Thursday, June 03, 2010

You Don't Have a Dog, Part Deux

In response to our remarks on the little tiff between Mr. Benne and Fr. McCain, two readers have responded with comments that deserve some above-the-fold attention.

First, PSanafterthought asks, in effect, "Why are those LCMS people so mean?" She has herself tasted their lash in response to a few online comments, and wonders if she has been dealt with severely because of her sex.

To be honest, we think not. Our theory, which we have described once or twice before, is that the Missouri Synod was formed in reaction against the Prussian Union, and has since been doomed to live in a constant state of reaction. Its identity, and in particular its internal cohesiveness, depends upon the ability to identify itself as a faithful remnant, and the Other -- usually meaning the rest of world Lutheranism -- as Augustine's sartago flagitiosorum amorum. The "meanness" is a conditioned reflex, a rhetorical device which seeks to reinforce the loyalty of their members by constantly assaulting the (perceived) wretchedness of outsiders.

This is typical sectarian thinking, needless to say. Although we often complain that the ELCA is not sufficiently brisk about defending itself, the golden lining is that the ELCA (and its membership) rarely go on the attack, either. It may seem a bit high-and-mighty, but at least it isn't ... well, you get the idea.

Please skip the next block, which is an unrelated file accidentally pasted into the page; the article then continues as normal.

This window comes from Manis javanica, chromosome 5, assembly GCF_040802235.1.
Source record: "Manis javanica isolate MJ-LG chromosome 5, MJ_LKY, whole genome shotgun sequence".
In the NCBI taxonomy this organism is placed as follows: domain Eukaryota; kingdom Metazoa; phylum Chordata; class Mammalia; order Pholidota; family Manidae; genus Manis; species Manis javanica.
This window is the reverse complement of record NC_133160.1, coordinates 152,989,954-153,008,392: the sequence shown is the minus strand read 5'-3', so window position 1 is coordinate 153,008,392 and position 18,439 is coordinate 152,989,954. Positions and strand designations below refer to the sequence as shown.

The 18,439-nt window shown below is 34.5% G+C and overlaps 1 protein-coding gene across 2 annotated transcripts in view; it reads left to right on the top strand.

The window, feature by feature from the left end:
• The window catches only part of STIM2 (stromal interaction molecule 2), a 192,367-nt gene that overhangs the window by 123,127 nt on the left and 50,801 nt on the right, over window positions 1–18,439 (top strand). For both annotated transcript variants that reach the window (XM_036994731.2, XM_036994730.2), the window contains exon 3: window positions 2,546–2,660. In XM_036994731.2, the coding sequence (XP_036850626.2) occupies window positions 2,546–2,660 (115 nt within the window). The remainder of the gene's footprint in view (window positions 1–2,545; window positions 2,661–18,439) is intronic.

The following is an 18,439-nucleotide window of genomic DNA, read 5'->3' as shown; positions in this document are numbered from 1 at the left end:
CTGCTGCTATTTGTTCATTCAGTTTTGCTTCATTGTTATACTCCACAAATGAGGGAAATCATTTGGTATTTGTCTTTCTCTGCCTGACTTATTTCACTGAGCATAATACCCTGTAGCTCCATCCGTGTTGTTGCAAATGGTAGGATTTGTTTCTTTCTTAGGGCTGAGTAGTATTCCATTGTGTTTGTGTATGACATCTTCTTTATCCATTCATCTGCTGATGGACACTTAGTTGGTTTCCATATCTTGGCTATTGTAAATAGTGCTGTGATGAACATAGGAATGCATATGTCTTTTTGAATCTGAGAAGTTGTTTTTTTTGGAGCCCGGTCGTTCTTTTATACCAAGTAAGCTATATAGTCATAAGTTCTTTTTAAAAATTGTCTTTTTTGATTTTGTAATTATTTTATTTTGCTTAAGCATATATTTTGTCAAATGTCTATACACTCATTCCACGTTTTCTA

Second, Fr. James of the Tonsure asks, also in effect, "Has the Pope started ordaining women and nobody told me?" Well, not quite. What he actually asks is why Benne rejects the LCMS as a possible future church home, while talking grandly about a dive from the Ponte Sant'Angelo. In fact, Benne offers two reasons that, should the New ALC fail, he prefers Rome to St. Louis:
One is women's ordination. I know of too many fine ELCA women pastors to deny the validity of their ordination. One of my own pastors is a fine woman pastor.*

Second, the quasi-fundamentalism of some of the Missouri guiding documents would probably guarantee that I would not last long as a theological ethicist in the Missouri Synod.
Hmm. Why do we find this ringing hollow? Obviously, the Roman church does not ordain women, nor will it in the conceivable future. So Benne's first point is pure bluff.

His second point is more interesting. A few commenters take him up on it immediately, giving (weak) testimony that the LCMS does permit some wiggle room on, say, the seven days of creation. Still, it seems readily apparent that the church of Rome grants far more freedom to its teaching theologians than does the church of St. Louis. On the other hand, who doesn't? Seriously, who?

But "wiggle room" isn't quite the same as "academic freedom," in the sense that Benne's own church has always permitted it.

The Popes have come a long way from the days of the Index, and the theologians censured in recent memory are a bunch of wild-eyed liberationists. Not at all Benne's crowd. But the point remains that the Roman church does not care much for its internal critics. At least its hierarchy does not; dissidents can often find teaching positions at church-run universities, much to the chagrin of the church's faithful. You know -- a place where the bishops may growl, but can't actually touch them.

But come to think of it, that's what Benne already has, isn't it?
* Blogger's Note: We know her, and she really is. A fine pastor, that is.

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